It works by stimulating the production of alpha brain waves, which are linked to inducing a sense of tranquility and peacefulness in the mind.

Aiding Digestion and Boosting Metabolism

Gyokuro can also aid in digestion and help boost your metabolism.

The catechins in Gyokuro can help improve your digestive health by reducing inflammation in your gut and increasing the production of digestive enzymes.

Additionally, the caffeine in Gyokuro can help boost your metabolism and increase fat burning.


Cultivation of Gyokuro Tea

Process of Cultivation of Gyokuro green tea

Cultivating gyokuro is no easy feat!

It requires a lot of time, attention, and care.

But the end result is worth it – a delicate and delicious tea that is revered around the world.

Gyokuro is grown using a shading process known as “tana,” which means “shelf” in Japanese.

The tea plants are shaded for about three weeks before harvest, which allows them to produce more chlorophyll and develop a unique flavor and aroma.

The shading process also helps reduce bitterness and increase sweetness, giving gyokuro its signature taste.

Cultivation of gyokuro green tea leaves

The ideal growing conditions for Gyokuro

Furthermore, Gyokuro is also known for its ideal growing conditions.

It is grown in several regions of Japan, but the most popular area for its cultivation is in Uji, located in the Kyoto prefecture.

The region’s ideal climate and soil composition, combined with the expert knowledge of the local farmers, have contributed to making Kyoto a hub for the production of premium gyokuro tea.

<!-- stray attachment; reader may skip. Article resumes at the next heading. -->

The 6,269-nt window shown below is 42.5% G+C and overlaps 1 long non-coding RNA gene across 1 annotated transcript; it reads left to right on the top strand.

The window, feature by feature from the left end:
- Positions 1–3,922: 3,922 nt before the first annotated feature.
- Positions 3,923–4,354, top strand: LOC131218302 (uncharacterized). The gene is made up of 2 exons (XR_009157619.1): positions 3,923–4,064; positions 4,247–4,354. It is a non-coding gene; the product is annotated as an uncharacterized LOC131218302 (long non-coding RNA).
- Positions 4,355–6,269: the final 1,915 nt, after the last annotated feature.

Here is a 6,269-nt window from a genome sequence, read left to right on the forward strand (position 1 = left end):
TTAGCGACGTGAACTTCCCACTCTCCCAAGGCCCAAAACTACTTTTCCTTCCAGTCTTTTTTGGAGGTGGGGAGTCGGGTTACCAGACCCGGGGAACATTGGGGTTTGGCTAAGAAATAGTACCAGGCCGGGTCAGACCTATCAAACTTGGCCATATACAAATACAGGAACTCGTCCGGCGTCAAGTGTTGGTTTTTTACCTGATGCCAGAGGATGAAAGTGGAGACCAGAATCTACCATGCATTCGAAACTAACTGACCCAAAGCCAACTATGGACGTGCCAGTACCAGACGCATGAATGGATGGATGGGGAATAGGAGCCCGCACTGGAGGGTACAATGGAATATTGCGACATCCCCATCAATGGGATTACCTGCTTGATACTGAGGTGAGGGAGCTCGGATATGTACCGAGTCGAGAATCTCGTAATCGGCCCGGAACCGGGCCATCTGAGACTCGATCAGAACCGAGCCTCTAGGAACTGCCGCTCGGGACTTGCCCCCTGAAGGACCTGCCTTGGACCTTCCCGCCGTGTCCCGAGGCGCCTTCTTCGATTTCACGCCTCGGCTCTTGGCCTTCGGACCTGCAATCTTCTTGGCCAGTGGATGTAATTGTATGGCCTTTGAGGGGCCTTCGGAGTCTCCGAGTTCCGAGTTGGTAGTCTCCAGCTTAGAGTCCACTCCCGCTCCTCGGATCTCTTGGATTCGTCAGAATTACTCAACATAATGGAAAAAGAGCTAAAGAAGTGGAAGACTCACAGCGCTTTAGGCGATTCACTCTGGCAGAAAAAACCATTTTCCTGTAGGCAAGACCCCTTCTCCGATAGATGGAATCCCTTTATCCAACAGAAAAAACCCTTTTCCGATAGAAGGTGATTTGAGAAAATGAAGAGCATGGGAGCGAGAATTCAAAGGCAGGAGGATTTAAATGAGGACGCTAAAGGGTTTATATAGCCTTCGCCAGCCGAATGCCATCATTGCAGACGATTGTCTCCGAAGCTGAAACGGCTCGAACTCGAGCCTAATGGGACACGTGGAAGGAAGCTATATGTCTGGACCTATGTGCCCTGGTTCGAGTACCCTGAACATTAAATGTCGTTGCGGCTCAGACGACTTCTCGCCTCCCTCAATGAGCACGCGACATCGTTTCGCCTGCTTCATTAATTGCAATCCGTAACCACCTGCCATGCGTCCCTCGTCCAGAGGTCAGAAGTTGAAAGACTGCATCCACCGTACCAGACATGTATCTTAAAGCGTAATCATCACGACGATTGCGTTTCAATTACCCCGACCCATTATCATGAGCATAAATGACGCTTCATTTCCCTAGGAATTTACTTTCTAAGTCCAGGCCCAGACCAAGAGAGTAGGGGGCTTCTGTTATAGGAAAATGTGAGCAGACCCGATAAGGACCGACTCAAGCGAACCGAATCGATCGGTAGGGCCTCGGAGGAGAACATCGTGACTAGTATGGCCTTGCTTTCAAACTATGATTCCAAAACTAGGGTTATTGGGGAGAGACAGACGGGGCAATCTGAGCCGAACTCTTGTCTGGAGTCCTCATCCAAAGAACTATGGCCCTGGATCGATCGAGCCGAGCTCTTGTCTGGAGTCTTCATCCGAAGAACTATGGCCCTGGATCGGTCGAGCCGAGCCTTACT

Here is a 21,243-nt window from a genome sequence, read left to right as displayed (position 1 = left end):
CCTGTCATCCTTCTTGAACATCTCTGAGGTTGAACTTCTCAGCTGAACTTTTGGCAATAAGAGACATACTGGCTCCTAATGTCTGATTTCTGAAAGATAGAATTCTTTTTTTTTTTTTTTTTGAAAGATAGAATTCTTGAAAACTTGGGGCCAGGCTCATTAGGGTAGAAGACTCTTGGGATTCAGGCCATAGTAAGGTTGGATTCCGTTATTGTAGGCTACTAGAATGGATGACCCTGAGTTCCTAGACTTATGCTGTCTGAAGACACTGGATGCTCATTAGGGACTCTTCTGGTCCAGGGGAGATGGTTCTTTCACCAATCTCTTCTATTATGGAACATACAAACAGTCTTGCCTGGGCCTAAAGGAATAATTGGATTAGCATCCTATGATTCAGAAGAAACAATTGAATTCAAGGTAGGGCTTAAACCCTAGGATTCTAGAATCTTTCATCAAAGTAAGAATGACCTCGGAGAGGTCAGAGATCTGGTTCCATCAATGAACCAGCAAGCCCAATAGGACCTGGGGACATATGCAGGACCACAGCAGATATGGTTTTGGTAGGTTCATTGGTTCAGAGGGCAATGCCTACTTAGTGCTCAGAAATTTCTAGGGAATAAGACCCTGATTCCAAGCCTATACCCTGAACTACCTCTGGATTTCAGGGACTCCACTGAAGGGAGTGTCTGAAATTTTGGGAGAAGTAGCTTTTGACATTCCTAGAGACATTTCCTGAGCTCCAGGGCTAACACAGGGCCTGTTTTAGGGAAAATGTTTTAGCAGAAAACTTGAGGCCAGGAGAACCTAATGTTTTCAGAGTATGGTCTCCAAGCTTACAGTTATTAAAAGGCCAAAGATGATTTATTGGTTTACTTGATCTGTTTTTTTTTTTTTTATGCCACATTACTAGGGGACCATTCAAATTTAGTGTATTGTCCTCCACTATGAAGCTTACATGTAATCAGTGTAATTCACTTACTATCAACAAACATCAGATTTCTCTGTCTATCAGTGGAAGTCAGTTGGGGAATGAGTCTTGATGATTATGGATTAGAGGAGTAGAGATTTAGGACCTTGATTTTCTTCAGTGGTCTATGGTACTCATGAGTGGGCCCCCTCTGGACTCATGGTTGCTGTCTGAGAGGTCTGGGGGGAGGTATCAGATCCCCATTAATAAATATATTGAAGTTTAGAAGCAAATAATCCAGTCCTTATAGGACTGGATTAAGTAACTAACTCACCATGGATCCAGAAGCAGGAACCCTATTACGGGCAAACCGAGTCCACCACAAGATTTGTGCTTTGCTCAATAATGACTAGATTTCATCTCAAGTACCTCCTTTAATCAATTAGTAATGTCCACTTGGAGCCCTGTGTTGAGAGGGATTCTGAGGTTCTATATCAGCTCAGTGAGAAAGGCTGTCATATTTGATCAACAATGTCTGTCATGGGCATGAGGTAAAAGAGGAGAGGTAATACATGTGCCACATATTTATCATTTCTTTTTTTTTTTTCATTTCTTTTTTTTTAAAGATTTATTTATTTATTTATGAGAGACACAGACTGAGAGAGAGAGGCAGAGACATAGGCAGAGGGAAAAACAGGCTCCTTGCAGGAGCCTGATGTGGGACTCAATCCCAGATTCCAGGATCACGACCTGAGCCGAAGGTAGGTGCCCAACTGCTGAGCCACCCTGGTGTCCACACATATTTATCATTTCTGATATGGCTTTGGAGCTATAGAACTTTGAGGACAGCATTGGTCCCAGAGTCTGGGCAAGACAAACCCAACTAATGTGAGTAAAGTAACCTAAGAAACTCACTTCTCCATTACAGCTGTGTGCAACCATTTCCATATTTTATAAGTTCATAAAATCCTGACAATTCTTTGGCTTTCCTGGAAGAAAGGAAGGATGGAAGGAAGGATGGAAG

The ideal temperature for growing this type of green tea is between 15 and 20 degrees Celsius, and the tea plants are typically grown in well-drained soil with plenty of organic matter.

They are also frequently pruned to maintain their shape and ensure optimal growth.

A man harvesting gyokuro tea

Harvesting Gyokuro green tea

Harvesting gyokuro is a delicate process that requires skilled hands.

The tea leaves are hand-picked in the early spring, usually between April and May, and only the top buds and young leaves are used.

The leaves are then steamed, rolled, and dried to preserve their freshness, flavor and aroma.

shading net for cultivation of gyokuro

Special Tools

In addition to the ideal growing conditions, the cultivation of gyokuro also requires the use of special tools, such as shading nets and bamboo mats.

The use of these tools ensures that the tea leaves receive the right amount of shade and are protected from strong winds and harsh sunlight.

gyokuro and kyusu for brewing gyokuro tea


Preparation of Gyokuro

Selection and storage of Gyokuro tea

Alright, let’s talk about how to prepare this delicate tea, Gyokuro!

First things first, let’s make sure we get the best quality tea leaves.

When selecting Gyokuro, make sure to look for bright green leaves that are tightly rolled up.

The fresher the leaves, the better the taste.

And be sure to store it in a cool, dry place to keep it fresh.

Brewing Gyokuro Tea

Brewing gyokuro tea is an art that requires precision and patience.

The water used to brew this good green tea should be around 60-70°C, which is cooler than the water used for other types of green tea.

The tea leaves should be steeped for no more than two minutes to prevent the tea from becoming bitter.